|Standard||ASMO 449, ISO 9036|
|Classification||7-bit encoding, non-Latin ISO 646 modification with natural letter ordering|
|Succeeded by||ASMO 708 (ISO-8859-6)|
This character set was devised by the now extinct Arab Standardization and Metrology Organization in 1982 to be the 7-bit standard to be used in Arabic-speaking countries. The design of this character set is derived from the 7-bit ISO 646 (version of 1973) but with modifications suited for the Arabic language. In code points ranging from 0x41 to 0x72 (hexadecimal), Latin letters were replaced with Arabic letters. Punctuation marks which were identical in the Latin and Arabic scripts remained the same, but where they differed (comma, semicolon, question mark), the Latin ones were replaced by Arabic ones. Only nominal letters are encoded, no preshaped forms of the letters, so shaping processing is required for display. This character set is not bidirectional and was intended to be used in right to left writing. Therefore, symmetrical pairs of punctuation marks (
}) appear reversed (
ASMO 449 was registered in the International Register of Coded Character Sets as IR 089 in 1985 and approved as an ISO standard as ISO 9036:1987 Information processing - Arabic 7-bit coded character set for information interchange.
|ASMO 449 (1982)|
Relationship with other character sets
ASMO 449 is a 7-bit character set. Although some encodings allocate this 7-bit character set in the upper part of the 8-bit character set, it should not be confused with ASMO 708. In the character sets that allocate ASMO 449 (or some variant of it) in the upper part of the 8-bit character set, the existence of apparently repeated characters is due to the fact that the characters in the lower part are for left-to-right script while the characters in the upper part are for right-to-left script. When ASMO 449 (or some variant of it) is allocated to the upper part of the 8-bit character set, it has Arabic digits.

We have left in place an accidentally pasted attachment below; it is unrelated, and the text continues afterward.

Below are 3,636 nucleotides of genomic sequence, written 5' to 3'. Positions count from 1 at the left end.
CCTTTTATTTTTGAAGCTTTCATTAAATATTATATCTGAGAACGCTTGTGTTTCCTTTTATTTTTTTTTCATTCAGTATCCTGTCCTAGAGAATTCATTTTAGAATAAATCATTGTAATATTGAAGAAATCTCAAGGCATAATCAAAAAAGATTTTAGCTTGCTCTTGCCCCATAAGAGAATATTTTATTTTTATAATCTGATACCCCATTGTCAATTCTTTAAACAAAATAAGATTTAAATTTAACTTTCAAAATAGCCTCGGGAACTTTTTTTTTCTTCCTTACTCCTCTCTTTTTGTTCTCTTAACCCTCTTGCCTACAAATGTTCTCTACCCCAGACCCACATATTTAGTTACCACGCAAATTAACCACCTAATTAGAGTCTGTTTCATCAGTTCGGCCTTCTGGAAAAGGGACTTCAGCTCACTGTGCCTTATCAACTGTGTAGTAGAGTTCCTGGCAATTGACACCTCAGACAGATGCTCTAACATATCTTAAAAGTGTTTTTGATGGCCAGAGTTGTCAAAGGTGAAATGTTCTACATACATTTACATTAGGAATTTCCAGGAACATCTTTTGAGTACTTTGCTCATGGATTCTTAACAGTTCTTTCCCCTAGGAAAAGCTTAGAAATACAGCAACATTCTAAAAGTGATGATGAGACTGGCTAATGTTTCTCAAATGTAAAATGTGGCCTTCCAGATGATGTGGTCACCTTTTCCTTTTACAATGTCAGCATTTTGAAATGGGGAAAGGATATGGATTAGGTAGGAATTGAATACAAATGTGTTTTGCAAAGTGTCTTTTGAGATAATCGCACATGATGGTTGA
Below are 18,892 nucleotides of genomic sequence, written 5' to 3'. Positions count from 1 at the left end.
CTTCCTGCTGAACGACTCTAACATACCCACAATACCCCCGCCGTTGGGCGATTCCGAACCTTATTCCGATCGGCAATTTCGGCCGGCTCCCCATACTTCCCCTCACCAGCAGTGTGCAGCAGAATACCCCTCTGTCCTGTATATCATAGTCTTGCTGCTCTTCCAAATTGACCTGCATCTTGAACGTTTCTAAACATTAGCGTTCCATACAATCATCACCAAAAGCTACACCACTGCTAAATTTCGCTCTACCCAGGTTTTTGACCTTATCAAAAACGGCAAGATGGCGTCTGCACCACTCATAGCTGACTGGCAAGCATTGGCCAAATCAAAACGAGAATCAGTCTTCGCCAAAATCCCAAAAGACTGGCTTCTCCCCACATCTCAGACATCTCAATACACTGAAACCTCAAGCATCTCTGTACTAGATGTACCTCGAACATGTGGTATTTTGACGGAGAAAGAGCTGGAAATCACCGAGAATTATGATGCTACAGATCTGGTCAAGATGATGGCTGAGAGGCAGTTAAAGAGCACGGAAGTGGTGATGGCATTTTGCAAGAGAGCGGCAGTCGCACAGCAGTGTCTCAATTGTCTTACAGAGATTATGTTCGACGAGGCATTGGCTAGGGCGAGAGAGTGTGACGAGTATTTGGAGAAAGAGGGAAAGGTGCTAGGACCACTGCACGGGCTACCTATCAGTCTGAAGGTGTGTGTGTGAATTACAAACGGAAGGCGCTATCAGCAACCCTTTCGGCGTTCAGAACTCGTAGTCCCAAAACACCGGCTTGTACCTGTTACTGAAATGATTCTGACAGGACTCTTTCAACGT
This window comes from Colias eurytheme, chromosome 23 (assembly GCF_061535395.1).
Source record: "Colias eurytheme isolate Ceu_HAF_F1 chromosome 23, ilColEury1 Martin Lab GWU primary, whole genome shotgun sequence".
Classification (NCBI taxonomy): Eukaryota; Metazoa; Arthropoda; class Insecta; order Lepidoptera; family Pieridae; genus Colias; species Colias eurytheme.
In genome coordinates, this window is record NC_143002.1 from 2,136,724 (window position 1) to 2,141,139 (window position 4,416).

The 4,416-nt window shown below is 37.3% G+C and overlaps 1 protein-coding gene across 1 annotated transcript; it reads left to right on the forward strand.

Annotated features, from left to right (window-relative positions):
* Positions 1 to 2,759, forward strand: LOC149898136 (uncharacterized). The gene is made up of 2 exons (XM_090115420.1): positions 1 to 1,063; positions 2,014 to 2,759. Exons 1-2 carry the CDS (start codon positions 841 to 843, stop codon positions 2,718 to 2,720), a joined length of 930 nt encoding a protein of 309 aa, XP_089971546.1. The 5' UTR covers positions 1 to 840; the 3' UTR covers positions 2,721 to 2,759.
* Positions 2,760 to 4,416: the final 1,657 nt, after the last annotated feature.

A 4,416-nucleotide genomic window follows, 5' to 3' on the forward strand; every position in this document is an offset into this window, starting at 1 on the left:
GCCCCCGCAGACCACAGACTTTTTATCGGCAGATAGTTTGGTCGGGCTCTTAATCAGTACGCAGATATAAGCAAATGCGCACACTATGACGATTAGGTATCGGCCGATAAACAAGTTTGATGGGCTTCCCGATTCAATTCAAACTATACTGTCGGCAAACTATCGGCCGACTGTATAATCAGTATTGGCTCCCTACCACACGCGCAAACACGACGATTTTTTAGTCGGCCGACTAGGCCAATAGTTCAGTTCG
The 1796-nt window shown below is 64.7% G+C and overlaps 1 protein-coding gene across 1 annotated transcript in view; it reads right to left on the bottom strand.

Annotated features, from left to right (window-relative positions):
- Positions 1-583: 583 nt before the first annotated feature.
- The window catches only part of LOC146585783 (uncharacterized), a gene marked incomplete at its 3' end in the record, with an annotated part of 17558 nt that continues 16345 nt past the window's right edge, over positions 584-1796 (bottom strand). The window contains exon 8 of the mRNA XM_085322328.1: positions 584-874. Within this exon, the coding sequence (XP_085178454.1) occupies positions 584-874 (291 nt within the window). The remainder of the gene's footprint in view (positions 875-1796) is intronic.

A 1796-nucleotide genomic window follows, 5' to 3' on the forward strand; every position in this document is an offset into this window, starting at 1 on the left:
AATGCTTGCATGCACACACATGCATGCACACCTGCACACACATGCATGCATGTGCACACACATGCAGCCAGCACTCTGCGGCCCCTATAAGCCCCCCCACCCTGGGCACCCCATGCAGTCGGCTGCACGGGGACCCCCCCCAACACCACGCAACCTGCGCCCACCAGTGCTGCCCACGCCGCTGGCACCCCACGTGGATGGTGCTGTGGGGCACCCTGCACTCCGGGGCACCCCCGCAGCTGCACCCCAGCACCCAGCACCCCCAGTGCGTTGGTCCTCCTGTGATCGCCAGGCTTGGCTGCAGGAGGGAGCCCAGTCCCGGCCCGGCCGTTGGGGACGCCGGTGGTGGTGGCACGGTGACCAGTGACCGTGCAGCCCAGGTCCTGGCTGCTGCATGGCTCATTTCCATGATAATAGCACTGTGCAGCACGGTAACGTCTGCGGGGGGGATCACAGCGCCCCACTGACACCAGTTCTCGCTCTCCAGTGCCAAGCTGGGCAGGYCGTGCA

- Al-Arabi adds the characters NBS in 0xF5, "-" in 0xF6, "÷" in 0xF7, "×" in 0xF8, "«" in 0xF9 and "»" in 0xFA, and replaces "ـ" with "`"; this character set is sometimes referred as Code Page 768 (not an official IBM code page).
- DEC's DEC/8/ASMO has the same repertoire and the same sequence of Arabic characters but dislocates them.
- HP's Arabic-8 is also based on ASMO 449;
- Apple's MacArabic adds French, German and Spanish characters in their typical code points from MacRoman, and adds letters for Persian and Urdu.
- Apple's MacFarsi replaces the Arabic digits from MacArabic with Persian ones.
- The Code Table 7 from MARC-8 allocates ASMO 449 in the lower part of the 8-bit character set and allocates the upper part with the Arabic Extension (ISO 11822 / IR 224).
- Microsoft's Code page 709, for MS-DOS, adds French and German characters in their typical code points from code page 437.
- Computing and the Qurʾān - Some caveats, 2007, Thomas Milo
- Le codage informatique de l'écriture arabe : d'ASMO 449 à Unicode et ISO/CEI 10646
- "7-bit Arabic Code for Information Interchange, Arab standard ASMO-449, ISO 9036" (PDF). Archived from the original (PDF) on 2017-02-21. Retrieved 2017-02-20.
- ISO 9036:1987
- Printronix ACA Emulation Programmer's Reference Manual
- Code Table 7
- giconv a graphical interface to a patched libiconv version that recodes ASMO449+ to UTF-8
- ISO 9036:1987 Information processing — Arabic 7-bit coded character set for information interchange